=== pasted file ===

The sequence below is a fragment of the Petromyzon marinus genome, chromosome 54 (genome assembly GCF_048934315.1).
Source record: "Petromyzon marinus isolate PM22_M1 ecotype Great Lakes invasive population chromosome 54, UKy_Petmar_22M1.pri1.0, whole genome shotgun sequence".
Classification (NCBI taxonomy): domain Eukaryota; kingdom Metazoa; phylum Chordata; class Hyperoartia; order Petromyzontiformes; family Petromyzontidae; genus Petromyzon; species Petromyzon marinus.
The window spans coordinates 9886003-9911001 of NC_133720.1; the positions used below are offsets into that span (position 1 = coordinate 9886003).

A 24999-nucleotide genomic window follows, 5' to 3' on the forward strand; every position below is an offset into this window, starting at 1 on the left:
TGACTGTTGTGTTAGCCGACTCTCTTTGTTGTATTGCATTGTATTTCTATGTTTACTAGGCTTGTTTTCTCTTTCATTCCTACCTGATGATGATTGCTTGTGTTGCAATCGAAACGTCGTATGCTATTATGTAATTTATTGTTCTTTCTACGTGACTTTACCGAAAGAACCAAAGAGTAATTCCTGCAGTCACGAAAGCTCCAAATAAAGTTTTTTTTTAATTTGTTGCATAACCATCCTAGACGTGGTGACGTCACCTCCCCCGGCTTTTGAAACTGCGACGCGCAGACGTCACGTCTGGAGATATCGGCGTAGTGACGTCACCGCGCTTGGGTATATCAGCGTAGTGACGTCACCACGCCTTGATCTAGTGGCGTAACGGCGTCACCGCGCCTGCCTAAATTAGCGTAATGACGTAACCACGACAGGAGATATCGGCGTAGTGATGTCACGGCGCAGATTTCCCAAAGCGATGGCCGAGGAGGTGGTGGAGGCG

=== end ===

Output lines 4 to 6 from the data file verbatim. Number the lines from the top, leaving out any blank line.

The window spans coordinates 9886003-9911001 of NC_133720.1; the positions used below are offsets into that span (position 1 = coordinate 9886003).

A 24999-nucleotide genomic window follows, 5' to 3' on the forward strand; every position below is an offset into this window, starting at 1 on the left:
TGACTGTTGTGTTAGCCGACTCTCTTTGTTGTATTGCATTGTATTTCTATGTTTACTAGGCTTGTTTTCTCTTTCATTCCTACCTGATGATGATTGCTTGTGTTGCAATCGAAACGTCGTATGCTATTATGTAATTTATTGTTCTTTCTACGTGACTTTACCGAAAGAACCAAAGAGTAATTCCTGCAGTCACGAAAGCTCCAAATAAAGTTTTTTTTTAATTTGTTGCATAACCATCCTAGACGTGGTGACGTCACCTCCCCCGGCTTTTGAAACTGCGACGCGCAGACGTCACGTCTGGAGATATCGGCGTAGTGACGTCACCGCGCTTGGGTATATCAGCGTAGTGACGTCACCACGCCTTGATCTAGTGGCGTAACGGCGTCACCGCGCCTGCCTAAATTAGCGTAATGACGTAACCACGACAGGAGATATCGGCGTAGTGATGTCACGGCGCAGATTTCCCAAAGCGATGGCCGAGGAGGTGGTGGAGGCG